After machining, bulb dimensions were checked using the Faro portable arm measuring machine. It was inspected in the same fixtures that held it during machining. Beginning at one end of the bulb, operators gathered points along its entire length, each point being automatically compared against the CAD drawing. The target tolerances were between 0.005 and 0.0010 inch, and the measuring system verified that the finished piece met design specifications.
"This is a job that just couldn’t have been done on any but the largest CMM," Mr. Metke insisted.
Digitizing For Process Control
At Lau Industries, the other company noted at the beginning, portable arm CMMs are being used to gather data in a series of production capability studies designed to help improve process control.
Lau Industries is a leading manufacturer of air moving components and fan systems for the heating, ventilation, air conditioning and refrigeration industries. The company, headquartered in Dayton, Ohio, operates six manufacturing and assembly plants and employs a variety of metalworking processes including stamping, bending, CNC machining and plasma cutting. At its plant in Englewood, a suburb of Dayton, the company manufactures 15- to 36-inch centrifugal blower wheels, blower housings and fully assembled blowers for all types of light to heavy commercial and some industrial applications.
At the plant, company quality engineers are using two GAGE 2000 A portable arm measuring machines from Brown & Sharpe (North Kingstown, Rhode Island). One machine, a 4-foot arm Ultra, is used in the company’s quality lab, and an 8-foot Standard model is used on the shop floor. "We’re gathering dimensional data on the stamped parts that we make, and we’ll use that data to correct our process," says Marc Height, Lau quality manager. "Currently, we’re running studies every other week, and our plan is to check parts once per shift and the dies every six months or so."
In the process capability studies, Lau quality engineers will measure the critical dimensions of 33 sample parts. The data gathering operation generally takes one to two hours depending upon the number of dimensions that need analysis. After collecting the data, a statistical analysis is performed to determine how closely those dimensions match specifications and tolerances. "With the data we generate, we’re able to justify new die work or a print change," Mr. Height says.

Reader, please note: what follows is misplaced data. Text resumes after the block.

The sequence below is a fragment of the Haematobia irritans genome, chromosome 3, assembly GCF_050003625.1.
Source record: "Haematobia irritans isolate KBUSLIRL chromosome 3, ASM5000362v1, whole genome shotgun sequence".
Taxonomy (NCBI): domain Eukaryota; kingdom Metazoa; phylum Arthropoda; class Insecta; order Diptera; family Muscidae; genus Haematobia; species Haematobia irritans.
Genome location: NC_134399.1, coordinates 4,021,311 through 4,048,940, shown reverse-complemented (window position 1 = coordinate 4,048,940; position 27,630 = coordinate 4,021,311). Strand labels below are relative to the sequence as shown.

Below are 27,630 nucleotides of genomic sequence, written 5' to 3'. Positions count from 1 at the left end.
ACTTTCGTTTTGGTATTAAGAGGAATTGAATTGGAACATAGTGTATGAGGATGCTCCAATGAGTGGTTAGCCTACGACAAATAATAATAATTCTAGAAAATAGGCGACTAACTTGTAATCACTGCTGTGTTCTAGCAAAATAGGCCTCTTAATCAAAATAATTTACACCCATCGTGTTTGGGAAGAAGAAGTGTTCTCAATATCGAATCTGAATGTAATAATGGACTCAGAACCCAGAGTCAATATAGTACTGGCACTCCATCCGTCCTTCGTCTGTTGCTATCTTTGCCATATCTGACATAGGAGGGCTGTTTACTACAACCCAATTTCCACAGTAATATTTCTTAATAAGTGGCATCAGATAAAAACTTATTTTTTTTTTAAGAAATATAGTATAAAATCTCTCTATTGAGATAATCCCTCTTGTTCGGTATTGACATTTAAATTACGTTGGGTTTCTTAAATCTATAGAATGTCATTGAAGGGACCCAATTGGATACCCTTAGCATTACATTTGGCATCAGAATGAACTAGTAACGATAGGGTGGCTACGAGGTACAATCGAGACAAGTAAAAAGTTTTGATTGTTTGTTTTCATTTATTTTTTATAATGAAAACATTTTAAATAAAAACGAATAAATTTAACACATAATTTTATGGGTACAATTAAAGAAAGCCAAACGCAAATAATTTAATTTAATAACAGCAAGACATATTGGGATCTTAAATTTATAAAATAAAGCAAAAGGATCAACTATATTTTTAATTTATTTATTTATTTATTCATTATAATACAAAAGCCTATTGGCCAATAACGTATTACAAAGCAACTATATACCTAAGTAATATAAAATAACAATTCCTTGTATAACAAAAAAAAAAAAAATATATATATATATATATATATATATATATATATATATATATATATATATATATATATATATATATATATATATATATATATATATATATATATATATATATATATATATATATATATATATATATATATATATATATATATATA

Each GAGE 2000 A in operation at Lau Industries is equipped with Brown & Sharpe PC-DMIS for Windows software. The software includes the optional Curves and Surfaces module that allows a CAD representation of a part’s 3D geometry into the measurement program for a comparison between "as built" and "as designed" dimensions. Measurement data can be automatically transferred from the CMM via an RS-232 serial port to a shopfloor data collector for archiving and process control analysis.
With PC-DMIS for Windows, the portable arm CMM can measure highly complex, contoured parts such as sheet metal assemblies and fan blades. An intelligent, self-adapting algorithm calculates the actual surface normal vectors for accurate probe compensation during manual scanning operations.
Being able to reach all areas of the blower assembly with the measuring system was important for Lau technicians. The 8-foot GAGE 2000 A at Lau is mounted on a portable tripod that can be easily moved throughout the plant.
"Some of these blower assemblies are six feet tall and can be up to ten feet long," says Dave Jennings, Lau quality engineer. "It wouldn’t be feasible to put that size assembly on a traditional CMM."
The company did look at a traditional CMM prior to choosing the portable arm system. "When we looked at the flexibility the portable arm machine gave us by being able to take it to the work site on the shop floor, we felt justified in making the purchase," Mr. Height says.
Using the portable arm CMM, Lau technicians can access original CAD data to create inspection programs and digitize parts, uploading the dimensional data to a CAD system for reverse engineering projects. The look and feel of the user interface can be tailored to suit particular measurement and inspection tasks and simplify operation. Probe qualifications and part alignments can be performed by selecting a pre-defined icon, and pre-programmed measurement routines can be accessed by selecting a single "execute" icon. An analysis window lets technicians analyze dimensional information in any combination of points or features and graphically view the result.
Mr. Height considers the portable arm CMM an important tool in the company’s continuous improvement program. It allows precision measurement to happen where it makes the most sense. More important, this capability keeps the company on the move to improved processes capability, which is always in the best direction. MMSblog comments powered by Disqus